Right now, he added, the focus is on medical use, and the plant’s active ingredients have proven beneficial in treating a wide variety of maladies, including epilepsy, cancer, Parkinson’s, Crohn’s, glaucoma, restless leg syndrome, and even tinnitus (ringing in the ears).

Every year, iCan hosts a conference in Israel called CannaTech, which brings together scientists, businesspeople, researchers and investors to discuss developments in the industry while seeking potential collaborations.

Canadians feature prominently in the event, both as speakers and guests, said Daniel Goldstein, iCan’s senior vice-president for strategic investments.

“Last year, we had representatives from Canadian companies at CannaTech, including a couple of licensed producers,” he said.

“Some are looking at investing and doing business relations with Israel because of Israel’s position as one of the leaders in the R & D of medical cannabis in the world,” he said.

Since it’s still a young industry, the opportunity exists for early entrants to get in ahead of big pharma, Goldstein added.

Of course, big pharma is not exactly asleep at the switch. In late 2016, Teva Pharmaceutical Industries announced it had partnered with Tel Aviv-based Syqe Medical to market medical cannabis in an inhaler.


Meanwhile, in another development demonstrating the growth in the medical application of marijuana, Kalytera Therapeutics, a company listed on the TSX Venture exchange, announced it had entered into a letter of intent to acquire Talent Biotechs Ltd., a privately held Israeli developer of cannabidiol (CBD) therapeutics.

Talent is currently advancing a clinical program investigating the use of CBD to prevent and treat host disease, which can arise after stem-cell or bone-marrow transplants.

For Goldstein, these developments suggest that “Canada is a big player, but there is definitely more room for collaboration.” Israel, for its part, encourages research, and the government even funds some of it.

The Israeli approach, Goldstein added, focuses on medical, not recreational, use of marijuana. That could mean the export of the plant’s flowers, as well as finished products such as oils or capsules.

Shimmy Posen is intimately familiar with the budding industry and the Israeli scene. The Toronto lawyer has participated in trade missions to Israel and will address CannaTech 2017 on taking companies public in Canada.

Israel’s “start-up nation” brand extends to agri-tech, where it has a substantial head start on other countries in researching and applying cannabis for medical purposes, he said.

“I would suggest that since Canada is at the forefront of financing these deals, I would expect that companies in Israel would look to Canada to take them to the next level,” Posen said.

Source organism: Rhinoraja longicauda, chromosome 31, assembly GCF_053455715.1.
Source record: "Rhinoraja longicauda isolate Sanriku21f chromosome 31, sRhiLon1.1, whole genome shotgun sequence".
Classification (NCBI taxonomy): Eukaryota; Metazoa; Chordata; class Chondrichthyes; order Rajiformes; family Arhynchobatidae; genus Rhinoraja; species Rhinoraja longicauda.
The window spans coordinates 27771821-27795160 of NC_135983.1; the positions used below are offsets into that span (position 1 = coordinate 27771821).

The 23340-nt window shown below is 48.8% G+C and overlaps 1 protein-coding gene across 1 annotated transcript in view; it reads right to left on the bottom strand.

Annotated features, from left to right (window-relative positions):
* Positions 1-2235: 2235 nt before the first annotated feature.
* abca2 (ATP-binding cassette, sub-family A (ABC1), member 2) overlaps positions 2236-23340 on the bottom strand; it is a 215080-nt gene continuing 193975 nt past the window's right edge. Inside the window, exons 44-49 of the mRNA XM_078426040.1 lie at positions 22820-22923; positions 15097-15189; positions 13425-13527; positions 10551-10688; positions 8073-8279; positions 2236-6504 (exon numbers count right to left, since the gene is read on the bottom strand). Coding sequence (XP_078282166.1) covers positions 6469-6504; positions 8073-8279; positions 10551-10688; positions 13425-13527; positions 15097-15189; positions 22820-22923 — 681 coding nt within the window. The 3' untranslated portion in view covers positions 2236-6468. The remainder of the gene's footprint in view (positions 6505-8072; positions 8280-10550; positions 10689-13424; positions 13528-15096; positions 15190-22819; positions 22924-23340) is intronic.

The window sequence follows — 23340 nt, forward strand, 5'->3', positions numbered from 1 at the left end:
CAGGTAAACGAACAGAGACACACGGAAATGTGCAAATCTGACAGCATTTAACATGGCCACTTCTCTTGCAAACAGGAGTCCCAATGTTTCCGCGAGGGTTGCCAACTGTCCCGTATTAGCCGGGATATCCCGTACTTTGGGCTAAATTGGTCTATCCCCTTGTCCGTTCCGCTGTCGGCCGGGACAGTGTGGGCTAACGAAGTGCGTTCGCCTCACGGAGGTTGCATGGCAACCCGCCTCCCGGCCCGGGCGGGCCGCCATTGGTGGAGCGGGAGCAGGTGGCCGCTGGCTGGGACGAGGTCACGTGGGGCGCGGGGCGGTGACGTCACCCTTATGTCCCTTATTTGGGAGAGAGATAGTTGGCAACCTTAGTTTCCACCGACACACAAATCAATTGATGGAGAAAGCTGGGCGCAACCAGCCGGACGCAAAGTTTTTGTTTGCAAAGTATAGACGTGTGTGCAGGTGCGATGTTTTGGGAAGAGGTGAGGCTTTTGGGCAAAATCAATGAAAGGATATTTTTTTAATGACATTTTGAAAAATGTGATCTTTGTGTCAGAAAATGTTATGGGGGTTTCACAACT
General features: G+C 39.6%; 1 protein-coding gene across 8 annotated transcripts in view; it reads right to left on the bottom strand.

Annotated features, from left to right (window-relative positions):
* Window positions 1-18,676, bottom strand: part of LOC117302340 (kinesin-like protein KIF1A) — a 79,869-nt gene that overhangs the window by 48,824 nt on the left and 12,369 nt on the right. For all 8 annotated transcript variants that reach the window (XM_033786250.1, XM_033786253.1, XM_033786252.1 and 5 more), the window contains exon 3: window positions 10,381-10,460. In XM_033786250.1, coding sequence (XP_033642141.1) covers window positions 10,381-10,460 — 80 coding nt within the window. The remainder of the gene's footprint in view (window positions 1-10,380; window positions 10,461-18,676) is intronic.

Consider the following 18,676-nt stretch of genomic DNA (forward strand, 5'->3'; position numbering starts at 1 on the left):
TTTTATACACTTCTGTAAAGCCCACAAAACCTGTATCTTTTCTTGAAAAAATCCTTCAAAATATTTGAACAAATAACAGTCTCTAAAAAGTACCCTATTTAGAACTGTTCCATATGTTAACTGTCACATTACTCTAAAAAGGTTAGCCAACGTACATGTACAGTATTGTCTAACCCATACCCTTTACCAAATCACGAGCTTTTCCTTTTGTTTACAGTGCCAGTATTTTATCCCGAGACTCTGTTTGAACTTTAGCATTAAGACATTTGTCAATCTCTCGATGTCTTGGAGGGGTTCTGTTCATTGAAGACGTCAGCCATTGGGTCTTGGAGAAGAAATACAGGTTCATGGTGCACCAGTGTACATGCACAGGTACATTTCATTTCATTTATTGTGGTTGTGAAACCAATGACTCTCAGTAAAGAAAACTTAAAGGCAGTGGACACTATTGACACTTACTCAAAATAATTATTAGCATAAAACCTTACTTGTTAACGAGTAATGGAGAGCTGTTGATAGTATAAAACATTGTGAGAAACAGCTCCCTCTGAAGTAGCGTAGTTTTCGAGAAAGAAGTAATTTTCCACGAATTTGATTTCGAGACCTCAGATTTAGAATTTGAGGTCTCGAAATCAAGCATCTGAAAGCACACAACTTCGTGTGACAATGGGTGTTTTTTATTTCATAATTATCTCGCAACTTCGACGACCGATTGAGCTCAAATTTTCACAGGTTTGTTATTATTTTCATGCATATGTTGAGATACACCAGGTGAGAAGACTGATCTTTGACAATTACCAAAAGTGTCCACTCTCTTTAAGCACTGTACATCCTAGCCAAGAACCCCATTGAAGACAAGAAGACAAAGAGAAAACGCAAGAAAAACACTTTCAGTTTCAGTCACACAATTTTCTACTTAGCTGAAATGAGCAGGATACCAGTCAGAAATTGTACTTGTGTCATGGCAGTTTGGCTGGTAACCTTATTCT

“There are some companies out there trying to position themselves as the Starbucks of marijuana once it becomes legal,” he said.

What’s more, Posen suggests, there are Israel-based companies interested in listing on the TSX Venture Exchange or the Canadian Securities Exchange to raise capital to fund their growth.

Sidney Himmel, an independent financial adviser with a specialty in science-based industries, said Canada is one of the world’s most advanced countries when it comes to delivering the medicinal benefits of marijuana on a controlled, standardized basis and in terms of financing, research and distribution.

He credits Canada’s advanced state of legalization and destigimatization, making the industry more acceptable for stockbrokers and banks.

Meanwhile, Israeli companies are looking at marijuana “in terms of classic drug development.”

Such approaches and the ability to provide medicine in accurate doses and strengths is necessary before most doctors will be comfortable prescribing medication derived from botanicals such as cannabis, Himmel said.

All that should lead to more collaboration.

“I believe there will be more ties between Canadian and Israeli companies,” Himmel said. “Canada has the capital markets to fund such developments and Israel is doing the research, which costs a lot of money, so we’ll see more investments.”

Those links will likely be magnified as more and more Canadian investors see the potential for expanding medical marijuana into the broader recreational sphere, he added.


Over at MedReleaf, ties between Canada and Israel are well established. The privately held company has more than a dozen products in its lineup, with more than one-third based on “Israeli genetics” whose seeds originated in Israel, said CEO Neil Closner.

Some even bear their Israeli names, which in turn were based on their original patients. Eran Almog is one. Avi Dekel is another strain, which provides anti-inflammatory benefits without side effects associated with marijuana, like getting high.

Closner said one of the challenges for companies like his is convincing doctors that marijuana is a legitimate treatment option. More and more physicians are choosing it, and for some, the fact the meds originate in Israel adds a layer of credibility. “Israelis are known as innovators and thought-leaders, so doctors are amenable to accepting that it’s a good innovation,” Closner said.

Like other new medical marijuana producers, MedReleaf “started at zero,” Closner said. Today, he reckons it’s Canada’s largest company in the sector, based on revenue.

Growth prospects are apparent. In addition to the company’s 55,000-square- foot headquarters, of which 30,000 square feet are reserved for plants, a 210,000-square-foot plant-growing facility is currently under construction.

Closner credits MedReleafs’ ties with Tikun Olam for helping spur growth, which he said is running at 10 per cent per month.

International expansion is on Closner’s radar.

“Canada has the opportunity to become the leader of medical research into medical marijuana,” he said.

With its know-how and financial resources, the potential is sky-high.

“If we do it properly, we have the opportunity to be global leaders,” Closner said.